Assessing dogs’ performance in a social and non-social reversal learning task

Authors

  • Jesica Paola Fagnani Grupo de Investigación del Comportamiento en Cánidos (ICOC), Instituto de Ciencias Veterinarias del Litoral (IciVet - Litoral), Universidad Nacional del Litoral (UNL)/Consejo Nacional de Investigaciones Científicas y Técnicas (CONICET), Esperanza, Santa Fe, Argentina.
  • Mariana Bentosela Universidad de Buenos Aires, Facultad de Medicina, Instituto de Investigaciones Médicas A. Lanari, Combatientes de Malvinas 3150, Buenos Aires, Argentina. Consejo Nacional de Investigaciones Científicas y Técnicas, Universidad de Buenos Aires, Instituto de investigaciones Médicas (IDIM), Grupo de Investigación del Comportamiento en Cánidos (ICOC), Combatientes de Malvinas 3150; Buenos Aires, Argentina.
  • Gabriela Luciana Barrera Grupo de Investigación del Comportamiento en Cánidos (ICOC), Instituto de Ciencias Veterinarias del Litoral (IciVet - Litoral), Universidad Nacional del Litoral (UNL)/Consejo Nacional de Investigaciones Científicas y Técnicas (CONICET), Esperanza, Santa Fe, Argentina.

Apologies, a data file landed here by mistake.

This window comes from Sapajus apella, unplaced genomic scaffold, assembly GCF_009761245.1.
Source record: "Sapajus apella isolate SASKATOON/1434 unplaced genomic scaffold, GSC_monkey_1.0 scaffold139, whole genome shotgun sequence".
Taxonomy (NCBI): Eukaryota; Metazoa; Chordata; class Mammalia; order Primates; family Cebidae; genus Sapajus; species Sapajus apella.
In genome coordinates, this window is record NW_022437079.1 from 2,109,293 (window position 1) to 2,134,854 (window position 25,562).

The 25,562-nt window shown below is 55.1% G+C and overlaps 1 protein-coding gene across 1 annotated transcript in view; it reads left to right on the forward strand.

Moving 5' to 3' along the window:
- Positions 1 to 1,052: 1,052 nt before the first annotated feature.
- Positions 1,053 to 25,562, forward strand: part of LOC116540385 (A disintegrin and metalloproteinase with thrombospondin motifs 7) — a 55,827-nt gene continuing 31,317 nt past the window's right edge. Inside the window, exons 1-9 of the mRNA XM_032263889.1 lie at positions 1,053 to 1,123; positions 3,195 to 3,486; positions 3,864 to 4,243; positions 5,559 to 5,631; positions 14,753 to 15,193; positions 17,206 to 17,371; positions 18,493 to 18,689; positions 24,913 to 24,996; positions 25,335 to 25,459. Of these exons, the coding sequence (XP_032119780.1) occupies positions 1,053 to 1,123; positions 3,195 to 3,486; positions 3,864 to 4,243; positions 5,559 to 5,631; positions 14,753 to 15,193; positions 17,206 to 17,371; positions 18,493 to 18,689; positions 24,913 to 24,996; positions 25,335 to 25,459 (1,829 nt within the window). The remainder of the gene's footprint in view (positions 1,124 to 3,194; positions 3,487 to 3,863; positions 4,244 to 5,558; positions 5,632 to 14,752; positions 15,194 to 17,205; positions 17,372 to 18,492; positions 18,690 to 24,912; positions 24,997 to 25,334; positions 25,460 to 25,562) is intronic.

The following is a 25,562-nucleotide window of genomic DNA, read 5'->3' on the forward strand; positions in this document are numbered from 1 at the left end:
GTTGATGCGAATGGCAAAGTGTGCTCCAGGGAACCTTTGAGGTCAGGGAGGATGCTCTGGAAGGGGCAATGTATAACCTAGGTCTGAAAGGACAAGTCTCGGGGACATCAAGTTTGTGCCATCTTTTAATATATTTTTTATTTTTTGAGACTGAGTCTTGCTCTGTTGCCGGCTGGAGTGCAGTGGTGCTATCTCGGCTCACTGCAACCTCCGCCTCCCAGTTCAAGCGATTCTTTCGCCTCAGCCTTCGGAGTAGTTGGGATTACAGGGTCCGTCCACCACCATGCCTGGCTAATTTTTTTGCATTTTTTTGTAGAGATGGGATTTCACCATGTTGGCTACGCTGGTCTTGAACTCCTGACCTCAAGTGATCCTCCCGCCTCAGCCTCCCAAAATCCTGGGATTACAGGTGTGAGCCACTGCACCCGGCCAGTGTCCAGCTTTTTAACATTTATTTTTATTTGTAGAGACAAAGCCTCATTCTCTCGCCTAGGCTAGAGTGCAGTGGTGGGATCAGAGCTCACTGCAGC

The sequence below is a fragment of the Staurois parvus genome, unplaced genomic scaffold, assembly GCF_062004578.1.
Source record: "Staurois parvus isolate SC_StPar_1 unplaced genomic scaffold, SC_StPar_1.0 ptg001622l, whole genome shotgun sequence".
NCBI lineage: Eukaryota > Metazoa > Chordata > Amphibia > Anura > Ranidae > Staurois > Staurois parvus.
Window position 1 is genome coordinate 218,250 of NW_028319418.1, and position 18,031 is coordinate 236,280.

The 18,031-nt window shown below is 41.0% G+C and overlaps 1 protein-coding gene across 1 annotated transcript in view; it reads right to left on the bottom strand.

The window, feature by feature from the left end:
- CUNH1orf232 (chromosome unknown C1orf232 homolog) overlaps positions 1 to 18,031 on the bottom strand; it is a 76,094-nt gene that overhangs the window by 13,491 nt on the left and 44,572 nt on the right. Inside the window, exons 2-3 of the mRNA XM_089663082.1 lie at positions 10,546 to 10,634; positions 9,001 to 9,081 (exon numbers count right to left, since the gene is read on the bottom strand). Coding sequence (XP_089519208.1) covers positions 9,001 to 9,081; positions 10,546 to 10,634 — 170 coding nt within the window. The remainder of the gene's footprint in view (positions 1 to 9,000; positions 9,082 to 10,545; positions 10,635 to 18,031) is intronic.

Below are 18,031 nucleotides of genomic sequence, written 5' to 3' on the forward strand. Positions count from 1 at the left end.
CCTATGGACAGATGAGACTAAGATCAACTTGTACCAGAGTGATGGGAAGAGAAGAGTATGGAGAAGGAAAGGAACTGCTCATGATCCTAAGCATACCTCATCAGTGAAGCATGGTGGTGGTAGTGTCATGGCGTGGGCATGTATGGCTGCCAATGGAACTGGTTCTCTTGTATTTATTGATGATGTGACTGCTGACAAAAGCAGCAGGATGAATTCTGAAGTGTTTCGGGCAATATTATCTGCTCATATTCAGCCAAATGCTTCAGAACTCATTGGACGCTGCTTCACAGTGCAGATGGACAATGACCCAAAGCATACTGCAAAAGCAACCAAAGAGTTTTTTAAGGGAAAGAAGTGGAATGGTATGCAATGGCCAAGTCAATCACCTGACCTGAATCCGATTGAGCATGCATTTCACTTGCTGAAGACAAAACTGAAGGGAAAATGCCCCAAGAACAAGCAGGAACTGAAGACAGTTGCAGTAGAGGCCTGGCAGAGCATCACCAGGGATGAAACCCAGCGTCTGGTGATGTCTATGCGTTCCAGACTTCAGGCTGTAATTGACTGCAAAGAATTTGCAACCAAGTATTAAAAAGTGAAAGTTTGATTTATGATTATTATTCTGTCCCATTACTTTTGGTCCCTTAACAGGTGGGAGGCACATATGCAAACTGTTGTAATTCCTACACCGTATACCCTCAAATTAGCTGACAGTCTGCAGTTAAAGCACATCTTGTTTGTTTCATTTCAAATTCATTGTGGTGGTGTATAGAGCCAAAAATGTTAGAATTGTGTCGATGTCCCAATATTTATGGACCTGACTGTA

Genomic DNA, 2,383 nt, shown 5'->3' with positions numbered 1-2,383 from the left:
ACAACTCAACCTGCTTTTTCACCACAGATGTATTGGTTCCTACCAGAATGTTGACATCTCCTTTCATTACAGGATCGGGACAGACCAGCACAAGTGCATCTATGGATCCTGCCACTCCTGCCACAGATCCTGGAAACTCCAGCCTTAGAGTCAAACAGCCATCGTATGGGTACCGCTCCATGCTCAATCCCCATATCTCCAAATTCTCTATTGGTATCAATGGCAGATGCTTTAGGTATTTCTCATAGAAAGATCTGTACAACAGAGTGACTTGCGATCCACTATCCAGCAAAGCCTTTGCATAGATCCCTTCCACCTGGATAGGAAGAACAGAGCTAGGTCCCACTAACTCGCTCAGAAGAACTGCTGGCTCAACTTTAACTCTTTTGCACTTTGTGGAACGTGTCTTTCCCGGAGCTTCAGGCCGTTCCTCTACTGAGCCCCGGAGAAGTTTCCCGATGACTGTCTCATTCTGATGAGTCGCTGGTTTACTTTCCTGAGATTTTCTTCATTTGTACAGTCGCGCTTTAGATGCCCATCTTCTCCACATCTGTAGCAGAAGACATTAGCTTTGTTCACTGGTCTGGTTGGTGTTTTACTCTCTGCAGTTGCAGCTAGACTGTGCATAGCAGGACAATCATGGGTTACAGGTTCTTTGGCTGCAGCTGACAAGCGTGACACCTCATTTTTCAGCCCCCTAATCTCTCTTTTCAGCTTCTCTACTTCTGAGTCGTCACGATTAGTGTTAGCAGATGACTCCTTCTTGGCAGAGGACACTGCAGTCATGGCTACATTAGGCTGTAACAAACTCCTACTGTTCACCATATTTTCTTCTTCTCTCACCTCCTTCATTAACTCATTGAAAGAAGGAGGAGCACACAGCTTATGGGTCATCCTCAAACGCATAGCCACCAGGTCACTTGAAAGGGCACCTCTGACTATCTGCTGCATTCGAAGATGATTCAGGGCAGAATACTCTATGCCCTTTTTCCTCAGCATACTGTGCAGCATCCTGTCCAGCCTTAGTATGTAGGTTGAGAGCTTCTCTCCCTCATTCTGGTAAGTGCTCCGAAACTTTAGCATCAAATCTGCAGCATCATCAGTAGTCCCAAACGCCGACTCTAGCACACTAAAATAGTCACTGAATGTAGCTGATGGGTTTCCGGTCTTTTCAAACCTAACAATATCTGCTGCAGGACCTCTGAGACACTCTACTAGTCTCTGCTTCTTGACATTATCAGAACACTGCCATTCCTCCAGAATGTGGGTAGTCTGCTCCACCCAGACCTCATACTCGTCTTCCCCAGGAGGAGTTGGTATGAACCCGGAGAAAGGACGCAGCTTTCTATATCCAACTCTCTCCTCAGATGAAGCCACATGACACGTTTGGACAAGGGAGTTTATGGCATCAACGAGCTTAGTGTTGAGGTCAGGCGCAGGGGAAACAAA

DOI:

https://doi.org/10.4454/db.v6i2.118

Keywords:

reversal learning, inhibition, social context, domestic dogs.

Abstract

Reversal Learning could be an essential tool for dogs to accomplish a favorable adaptation to the human environment. Some dimensions of the social context, such as the presence of humans as choice stimuli, might influence dogs’ achievement in reversal learning tasks. Our goal was to assess the influence of the human presence on dogs’ ability to solve these tasks. For that purpose, we compared the performance of the same subjects in a social and non-social condition. Dogs had to choose between two passive humans (social reversal task) and between two apparatuses (non-social reversal task) as the discriminative stimuli. Our results showed no significant differences in the mean number of trials before giving the first correct response and mean number of correct responses comparing the social and non-social reversal conditions. This could indicate that reversal learning is independent of the social nature of the acquired stimulus, and that the human presence might not facilitate dogs’ performance. However, in the last block of trials, dogs made significantly more correct responses in the social task than in the non-social task. This result must be considered with caution. Further research is required to compare social and non-social tasks applied to the same subjects and including distinct dimensions of the social context. In addition, future work should address other factors that potentially shape dogs’ ability to learn reversals.

Published

2020-10-07

Issue

Section

Papers

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